The Sharon Historical Society is open Wed. – Fri. 12 noon – 4 p.m. and Sat. 10 a.m. – 2 p.m. For more information visit http://sharonhist.org.

For event information on Litchfield Hills www.litchfieldhills.com

Rick Shaefer Draws the Line at Housatonic Museum of Art

The Housatonic Museum of Art presents Rick Shaefer: Drawing the Line on view in the Burt Chernow Galleries, 900 Lafayette Blvd., Bridgeport, CT, from February 12 through March 27, 2015 with a reception open to the public on February 12 from 5:30-7:00 pm. The Burt Chernow Galleries are free and open seven days a week. Visit the website, www.HousatonicMuseum.org for gallery hours.

LIVE OAKS

Drawing is essential to the training of an artist. It is the most direct medium between the artist and his observations, thoughts, feelings and experiences—serving both as a record and as a revealer of truth. Drawing is both a cognitive and manual process that provides the foundation for painting, sculpture and architecture. Fairfield artist Rick Shaefer’s monumental, breath-taking drawings offer viewers an adventure in looking with his technically precise and visually poetic drawings of animals and nature.

At first glance, it is clear that Shaefer has more than a passing acquaintance with works of art across time. Of all the masters he has studied, it is Albrecht Durer that has influenced him most. In the 16th century, the natural world of animals and plants had become the focus of scientific and cultural interest as explorers returned from far-flung places carrying examples and illustrations of exotic new species. One of Durer’s best known pen drawings, Rhinoceros, 1515, demonstrates the artist’s fascination with recording the curiosities and wonders of the world. Paradoxically, Shaefer’s own African Rhinoceros, beautifully rendered in rich charcoal on vellum, comes full circle by documenting what now may be the waning days of these magnificent beasts.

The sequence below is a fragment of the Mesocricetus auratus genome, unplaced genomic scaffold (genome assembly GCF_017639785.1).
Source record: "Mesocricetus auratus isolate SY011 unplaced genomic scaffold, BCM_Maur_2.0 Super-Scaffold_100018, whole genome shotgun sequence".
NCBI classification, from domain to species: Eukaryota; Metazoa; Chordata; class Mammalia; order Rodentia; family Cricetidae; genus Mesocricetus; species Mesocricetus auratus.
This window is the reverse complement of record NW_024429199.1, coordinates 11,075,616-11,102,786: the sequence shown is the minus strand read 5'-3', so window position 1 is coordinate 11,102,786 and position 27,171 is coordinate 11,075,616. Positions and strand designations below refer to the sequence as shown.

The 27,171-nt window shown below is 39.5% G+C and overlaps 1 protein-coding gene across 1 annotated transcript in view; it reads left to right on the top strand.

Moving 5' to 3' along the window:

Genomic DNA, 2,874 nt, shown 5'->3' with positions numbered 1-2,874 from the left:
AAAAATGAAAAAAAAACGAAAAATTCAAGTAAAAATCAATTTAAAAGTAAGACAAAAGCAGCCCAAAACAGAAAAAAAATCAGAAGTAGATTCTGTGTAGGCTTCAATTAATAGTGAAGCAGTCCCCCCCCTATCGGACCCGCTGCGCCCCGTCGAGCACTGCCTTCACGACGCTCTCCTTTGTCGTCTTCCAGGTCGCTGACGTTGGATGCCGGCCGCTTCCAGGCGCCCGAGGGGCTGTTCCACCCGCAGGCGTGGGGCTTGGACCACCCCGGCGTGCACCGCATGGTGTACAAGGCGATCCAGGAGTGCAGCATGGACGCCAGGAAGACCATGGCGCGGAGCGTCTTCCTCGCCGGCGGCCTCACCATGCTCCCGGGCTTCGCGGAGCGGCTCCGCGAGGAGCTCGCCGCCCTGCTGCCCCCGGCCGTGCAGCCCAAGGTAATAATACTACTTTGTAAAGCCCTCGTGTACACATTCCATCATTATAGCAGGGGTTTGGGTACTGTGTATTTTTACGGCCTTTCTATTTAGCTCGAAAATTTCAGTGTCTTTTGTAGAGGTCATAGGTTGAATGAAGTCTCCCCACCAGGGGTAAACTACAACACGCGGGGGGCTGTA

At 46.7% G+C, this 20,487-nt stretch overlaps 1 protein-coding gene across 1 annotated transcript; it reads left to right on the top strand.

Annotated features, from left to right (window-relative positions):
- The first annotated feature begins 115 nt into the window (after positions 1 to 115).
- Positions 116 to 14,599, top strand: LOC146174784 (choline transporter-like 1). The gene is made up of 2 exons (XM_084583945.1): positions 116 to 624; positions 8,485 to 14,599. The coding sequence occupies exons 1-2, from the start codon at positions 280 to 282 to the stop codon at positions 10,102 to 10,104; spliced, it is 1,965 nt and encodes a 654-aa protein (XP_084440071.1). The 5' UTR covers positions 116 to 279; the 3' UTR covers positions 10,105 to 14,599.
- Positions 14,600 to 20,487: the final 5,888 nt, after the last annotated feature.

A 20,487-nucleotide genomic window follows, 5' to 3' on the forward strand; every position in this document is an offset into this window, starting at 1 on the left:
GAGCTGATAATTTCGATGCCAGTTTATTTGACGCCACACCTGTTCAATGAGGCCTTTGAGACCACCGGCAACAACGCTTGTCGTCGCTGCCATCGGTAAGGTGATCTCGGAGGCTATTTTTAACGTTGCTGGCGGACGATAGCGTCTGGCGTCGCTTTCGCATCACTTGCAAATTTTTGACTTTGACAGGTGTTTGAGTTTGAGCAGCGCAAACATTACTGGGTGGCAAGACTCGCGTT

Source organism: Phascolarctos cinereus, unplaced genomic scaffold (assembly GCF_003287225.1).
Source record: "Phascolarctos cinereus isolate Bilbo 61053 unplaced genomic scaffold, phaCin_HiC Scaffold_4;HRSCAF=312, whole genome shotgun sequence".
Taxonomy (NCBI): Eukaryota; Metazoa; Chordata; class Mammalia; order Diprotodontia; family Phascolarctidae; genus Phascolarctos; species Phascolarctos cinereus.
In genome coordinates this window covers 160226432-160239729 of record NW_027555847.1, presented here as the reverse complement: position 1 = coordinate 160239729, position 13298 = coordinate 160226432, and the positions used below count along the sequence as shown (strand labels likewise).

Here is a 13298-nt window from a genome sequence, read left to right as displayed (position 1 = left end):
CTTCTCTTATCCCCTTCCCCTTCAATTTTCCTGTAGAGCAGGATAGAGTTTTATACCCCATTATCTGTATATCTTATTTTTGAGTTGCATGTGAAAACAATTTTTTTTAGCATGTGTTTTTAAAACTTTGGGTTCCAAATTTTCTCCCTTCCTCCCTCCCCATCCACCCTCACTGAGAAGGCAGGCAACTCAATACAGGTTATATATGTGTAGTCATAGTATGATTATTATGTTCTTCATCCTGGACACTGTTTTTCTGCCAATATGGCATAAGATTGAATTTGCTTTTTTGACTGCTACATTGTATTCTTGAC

BELGIAN BLUE

Shaefer’s trees, crowned with leaves or barren and in varying states of decay, are densely detailed and sensitively modeled through the use of tonal gradations. Majestic oaks and tangled vines allow the artist to mine the sculptural properties of a charcoal line, expressing not only what he observes but how he feels. A dramatic narrative unfolds before the eye, compelling the viewer to travel along through the light and into the shadows.

And, like the rhinoceros, these powerful and confident drawings circle around a common theme: the effects of human activity on nature. Climate change specifically could lead to the massive destruction of forests as well as the extinction of countless species. Global warming has led to the increase of forest fires as well as a proliferation of pests and diseases. Rick Shaefer: Drawing the Line looks to the rich tradition of drawing in order to explore the critical issues of our time.

For area event information www.visitfairfieldcountyct.com

Clare Romano & John Ross: 70 Years of Printmaking at Center for Contemporary Printmaking

The fall exhibition, featuring a sampling from the extensive collection of original prints by Clare Romano and John Ross, at The Center for Contemporary Printmaking (CCP), 299 West Ave., in Mathews Park, Norwalk, runs through Sunday, December 14, 2014.
Gallery visitors have the opportunity to view original prints made by these preeminent printmaking artists, educators, and authors—husband and wife, each with their own acclaimed individual careers—who have made the fine art of printmaking, with a particular emphasis on the art of the collagraph, their life’s work.

John Ross, "Duomo"
John Ross, “Duomo”

Clare Romano and John Ross had a major influence on the art printmaking and printmaking students. For many, their text, “The Complete Printmaker”, represented the next wave in printmaking. The exhibition showcases landscapes and cityscapes, lithographs, etchings, silkscreens, woodcuts, letterpress and, of course, collagraphs. Visitors will discover novel and innovative images using silk aquatint, asymmetrically cut plates, and the combination of intaglio and relief on the same plate.

The Center has scheduled an Artists Talk and Book Signing with John and Tim Ross for December 10 from 7 to 8:30 pm. Clare Romano and John Ross wrote and illustrated a number of books together, the first entitled Manhattan Island (1957) and the most important publication, The Complete Printmaker, originally published in 1972 is now in its second edition with Artist/Printmaker and Educator Tim Ross joining his parents as co-author. The Complete Printmaker is still used as a printmaking text in college classrooms today.

Clare Romano, "Silver Canyon"